Study

Tillage influence on biophysical soil properties: The example of a long-term tillage experiment under Mediterranean rainfed conditions in South Spain

  • Published source details López-Garrido R., Deurer M., Madejón E., Murillo J.M. & Moreno F. (2012) Tillage influence on biophysical soil properties: The example of a long-term tillage experiment under Mediterranean rainfed conditions in South Spain. Soil and Tillage Research, 118, 52-60

Actions

This study is summarised as evidence for the following.

Action Category

Water: Use reduced tillage in arable fields

Action Link
Mediterranean Farmland

Soil: Use reduced tillage in arable fields

Action Link
Mediterranean Farmland
  1. Water: Use reduced tillage in arable fields

    A replicated, randomized, controlled study in 1991–2008 in a rainfed wheat-sunflower-pea field near Seville, Spain, found similar amounts of water infiltration in soils with reduced tillage or conventional tillage. Water availability: Similar amounts of water infiltration were found in soils with reduced tillage or conventional tillage (0.28 vs 0.38 mm conductive macro-pore diameter). Methods: Reduced tillage or conventional tillage was used on three plots each (22 x 14 m plots). A mouldboard plough and a chisel plough were used for conventional tillage (25–30 cm depth), and crop residues were burned (1992–2003, but not 2004–2008). A chisel plough and herbicide were used for reduced tillage (25–30 cm depth), and crop residues were retained. Wheat, sunflowers, and peas were grown in rotation. Wheat was fertilized, but sunflowers and peas were not. Water infiltration was measured with an infiltrometer (between –60 and –20 mm tension) in 2008.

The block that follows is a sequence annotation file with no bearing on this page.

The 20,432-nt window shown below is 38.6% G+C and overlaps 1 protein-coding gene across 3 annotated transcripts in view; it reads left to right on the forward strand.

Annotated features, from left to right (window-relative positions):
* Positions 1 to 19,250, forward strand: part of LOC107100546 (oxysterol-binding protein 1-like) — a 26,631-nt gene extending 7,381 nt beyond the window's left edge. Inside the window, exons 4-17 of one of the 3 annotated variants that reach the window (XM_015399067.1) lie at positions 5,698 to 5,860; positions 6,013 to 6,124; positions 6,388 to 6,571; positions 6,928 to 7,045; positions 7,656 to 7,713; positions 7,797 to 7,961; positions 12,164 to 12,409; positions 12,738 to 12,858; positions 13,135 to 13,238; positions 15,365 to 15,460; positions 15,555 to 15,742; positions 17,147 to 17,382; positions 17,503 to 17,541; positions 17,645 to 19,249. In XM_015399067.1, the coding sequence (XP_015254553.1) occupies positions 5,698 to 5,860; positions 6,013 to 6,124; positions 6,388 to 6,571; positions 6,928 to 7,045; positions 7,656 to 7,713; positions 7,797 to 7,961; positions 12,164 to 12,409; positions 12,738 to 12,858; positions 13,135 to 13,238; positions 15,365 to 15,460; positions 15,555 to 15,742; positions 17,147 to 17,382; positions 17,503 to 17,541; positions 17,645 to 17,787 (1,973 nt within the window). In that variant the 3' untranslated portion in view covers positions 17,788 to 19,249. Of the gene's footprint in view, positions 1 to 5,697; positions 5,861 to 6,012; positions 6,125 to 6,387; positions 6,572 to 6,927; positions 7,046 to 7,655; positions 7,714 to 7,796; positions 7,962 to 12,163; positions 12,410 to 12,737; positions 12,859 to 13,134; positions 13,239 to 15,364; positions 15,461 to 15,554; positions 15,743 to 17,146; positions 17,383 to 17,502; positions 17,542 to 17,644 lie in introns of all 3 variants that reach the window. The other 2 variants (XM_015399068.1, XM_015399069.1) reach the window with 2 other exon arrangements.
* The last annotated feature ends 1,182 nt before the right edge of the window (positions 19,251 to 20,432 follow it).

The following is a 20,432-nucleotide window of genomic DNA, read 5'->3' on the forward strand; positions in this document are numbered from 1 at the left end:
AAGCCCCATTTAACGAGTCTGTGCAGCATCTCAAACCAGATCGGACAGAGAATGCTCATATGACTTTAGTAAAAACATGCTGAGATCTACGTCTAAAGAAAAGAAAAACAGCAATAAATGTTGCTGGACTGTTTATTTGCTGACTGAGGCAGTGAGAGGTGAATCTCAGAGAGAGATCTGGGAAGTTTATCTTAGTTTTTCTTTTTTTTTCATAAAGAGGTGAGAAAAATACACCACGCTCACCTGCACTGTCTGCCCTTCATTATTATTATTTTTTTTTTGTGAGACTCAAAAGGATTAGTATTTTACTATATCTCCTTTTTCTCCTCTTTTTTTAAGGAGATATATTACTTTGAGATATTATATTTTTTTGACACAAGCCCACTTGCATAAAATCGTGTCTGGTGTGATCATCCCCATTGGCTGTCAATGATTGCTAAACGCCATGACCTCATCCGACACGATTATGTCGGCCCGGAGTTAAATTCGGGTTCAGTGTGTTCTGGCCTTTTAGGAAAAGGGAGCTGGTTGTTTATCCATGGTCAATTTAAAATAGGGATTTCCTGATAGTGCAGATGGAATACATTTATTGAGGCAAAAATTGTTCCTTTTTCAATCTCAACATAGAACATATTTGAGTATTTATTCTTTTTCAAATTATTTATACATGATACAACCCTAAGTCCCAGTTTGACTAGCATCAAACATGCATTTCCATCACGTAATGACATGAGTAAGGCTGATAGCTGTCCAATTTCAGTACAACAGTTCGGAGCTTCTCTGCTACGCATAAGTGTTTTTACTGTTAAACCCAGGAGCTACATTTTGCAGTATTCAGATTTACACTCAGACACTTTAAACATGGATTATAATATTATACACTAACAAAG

2. Soil: Use reduced tillage in arable fields

    A replicated, randomized, controlled study in 1991–2008 in a rainfed wheat-sunflower-pea field near Seville, Spain, found more organic matter, more soil organisms, and lower greenhouse-gas emissions in soils with reduced tillage, compared to conventional tillage. Tillage had inconsistent effects on soil stability. Organic matter: More organic carbon was found in soils with reduced tillage, compared to conventional tillage, in one of three comparisons (0–5 cm depth: 11 vs 10 g total organic C/kg soil). Soil organisms: More microbial biomass (measured as carbon) was found in soils with reduced tillage, compared to conventional tillage, in one of three comparisons (0–5 cm depth: 885 vs 620 mg C/kg soil). Soil erosion and aggregation: More stable soils were found in plots with reduced tillage, compared to conventional tillage, in one of nine comparisons (5–10 cm depth: 49 vs 39% water-stable aggregates), but less stable soils were found in one of nine comparisons (data reported as aggregation index). Greenhouse gases: Lower carbon dioxide emissions were found in soils with reduced tillage, compared to conventional tillage (0.31 vs 0.40 g CO2/m2/hour). Methods: Reduced tillage or conventional tillage was used on three plots each (22 x 14 m plots). A mouldboard plough and a chisel plough were used for conventional tillage (25–30 cm depth), and crop residues were burned (1992–2003, but not 2004–2008). A chisel plough and herbicide were used for reduced tillage (25–30 cm depth), and crop residues were retained. Wheat, sunflowers, and peas were grown in rotation. Wheat was fertilized, but sunflowers and peas were not. Soil samples were collected in 2008 (0–25 cm depth, four samples/plot).

     

Output references

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